Then I watched him. While his mate whisked about the top rail he dropped to the middle one, hopped gradually to one side, then dropped suddenly to the lowest one, half hidden by vines, and disappeared. I turned my eyes to the nest. In a moment there he was—just a little gray flash, appearing for an instant from behind the post, only to disappear into the dark entrance. When he came out again I had but a glimpse of him till he appeared on the rail near me beside his mate.
Their little ruse was now quite evident. They had come back from gathering rabbit fur, and found me unexpectedly near their nest. Instead of making a fuss and betraying it, as other birds might do, they lit on the rail before me, and were as sociable as only chickadees know how to be. While one entertained me, and kept my attention, the other dropped to the bottom rail and stole along behind it; then up behind the post that held their nest, and back the same way, after leaving his material. Then he held my attention while his mate did the same thing.
Simple as their little device was, it deceived me at first, and would have deceived me permanently had I not known something of chickadees’ ways, and found the nest while they were away. Game birds have the trick of decoying one away from their nest. I am not sure that all birds do not have more or less of the same instinct; but certainly none ever before or since used it so well with me as Ch’geegee.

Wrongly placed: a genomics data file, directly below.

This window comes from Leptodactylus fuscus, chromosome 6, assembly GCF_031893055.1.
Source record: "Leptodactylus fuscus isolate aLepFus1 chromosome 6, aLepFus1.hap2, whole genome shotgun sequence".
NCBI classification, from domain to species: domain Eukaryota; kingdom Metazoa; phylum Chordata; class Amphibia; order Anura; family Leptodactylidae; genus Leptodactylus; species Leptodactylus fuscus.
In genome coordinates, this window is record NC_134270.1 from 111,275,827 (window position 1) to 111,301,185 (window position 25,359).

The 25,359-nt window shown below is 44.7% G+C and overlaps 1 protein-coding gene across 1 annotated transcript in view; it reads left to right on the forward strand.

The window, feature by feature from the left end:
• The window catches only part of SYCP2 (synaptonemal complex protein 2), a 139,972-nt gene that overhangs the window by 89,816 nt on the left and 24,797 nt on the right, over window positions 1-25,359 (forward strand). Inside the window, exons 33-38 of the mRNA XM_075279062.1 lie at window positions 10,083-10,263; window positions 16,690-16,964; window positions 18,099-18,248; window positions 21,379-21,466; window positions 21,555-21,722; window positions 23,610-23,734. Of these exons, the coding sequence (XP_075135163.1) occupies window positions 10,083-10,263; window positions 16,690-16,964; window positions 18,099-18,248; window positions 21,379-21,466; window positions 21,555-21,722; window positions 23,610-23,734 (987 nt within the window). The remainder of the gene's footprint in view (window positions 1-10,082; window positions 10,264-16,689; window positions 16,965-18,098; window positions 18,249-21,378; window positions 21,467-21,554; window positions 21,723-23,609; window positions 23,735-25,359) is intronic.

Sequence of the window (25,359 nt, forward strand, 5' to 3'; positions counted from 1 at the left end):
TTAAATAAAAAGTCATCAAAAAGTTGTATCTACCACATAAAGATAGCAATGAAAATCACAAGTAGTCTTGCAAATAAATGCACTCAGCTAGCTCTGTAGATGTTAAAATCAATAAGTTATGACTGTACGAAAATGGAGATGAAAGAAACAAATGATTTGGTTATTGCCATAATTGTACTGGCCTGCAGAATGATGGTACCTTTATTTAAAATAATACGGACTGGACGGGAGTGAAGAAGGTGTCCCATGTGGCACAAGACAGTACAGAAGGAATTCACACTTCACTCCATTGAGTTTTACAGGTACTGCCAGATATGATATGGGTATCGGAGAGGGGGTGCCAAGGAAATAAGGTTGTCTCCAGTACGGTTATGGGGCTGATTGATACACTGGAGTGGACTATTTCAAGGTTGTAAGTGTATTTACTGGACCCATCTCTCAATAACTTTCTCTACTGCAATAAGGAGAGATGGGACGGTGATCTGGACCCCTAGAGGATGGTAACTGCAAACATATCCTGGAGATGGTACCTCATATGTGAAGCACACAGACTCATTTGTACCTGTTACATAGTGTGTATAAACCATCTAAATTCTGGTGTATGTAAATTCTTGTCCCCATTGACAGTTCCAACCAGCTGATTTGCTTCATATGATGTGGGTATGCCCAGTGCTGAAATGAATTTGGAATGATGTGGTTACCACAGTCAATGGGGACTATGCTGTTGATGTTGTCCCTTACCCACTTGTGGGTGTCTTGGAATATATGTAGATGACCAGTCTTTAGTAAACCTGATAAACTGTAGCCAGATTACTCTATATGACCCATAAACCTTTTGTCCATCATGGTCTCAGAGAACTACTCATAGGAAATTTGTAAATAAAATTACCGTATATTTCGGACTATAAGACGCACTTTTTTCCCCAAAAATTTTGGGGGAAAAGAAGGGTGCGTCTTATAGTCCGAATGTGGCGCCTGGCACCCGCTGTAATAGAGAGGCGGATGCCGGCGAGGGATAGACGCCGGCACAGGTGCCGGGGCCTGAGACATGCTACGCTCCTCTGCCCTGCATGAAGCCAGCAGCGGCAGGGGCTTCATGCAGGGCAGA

For two hours or more I sat there beside the pine thicket, while the chickadees came and went. Sometimes they approached the nest from the other side, and I did not see them, or perhaps got only a glimpse as they glided into their doorway. Whenever they approached from my side, they always stopped on the rail before me and went through with their little entertainment. Gradually they grew more confident, and were less careful to conceal their movements than at first. Sometimes only one came, and after a short performance disappeared. Perhaps they thought me harmless, or that they had deceived me so well at first that I did not even suspect them of nest-building. Anyway, I never pretended I knew.
As the afternoon wore away, and the sun dropped into the pine tops, the chickadees grew hungry, and left their work until the morrow. They were calling among the young birch buds as I left them, busy and sociable together, hunting their supper.
Among the birds there is one whose personal appearance is rapidly changing. He illustrates in his present life a process well known historically to all naturalists, viz., the modification of form resulting from changed environment. I refer to the golden-winged woodpecker, perhaps the most beautifully marked bird of the North, whose names are as varied as his habits and accomplishments.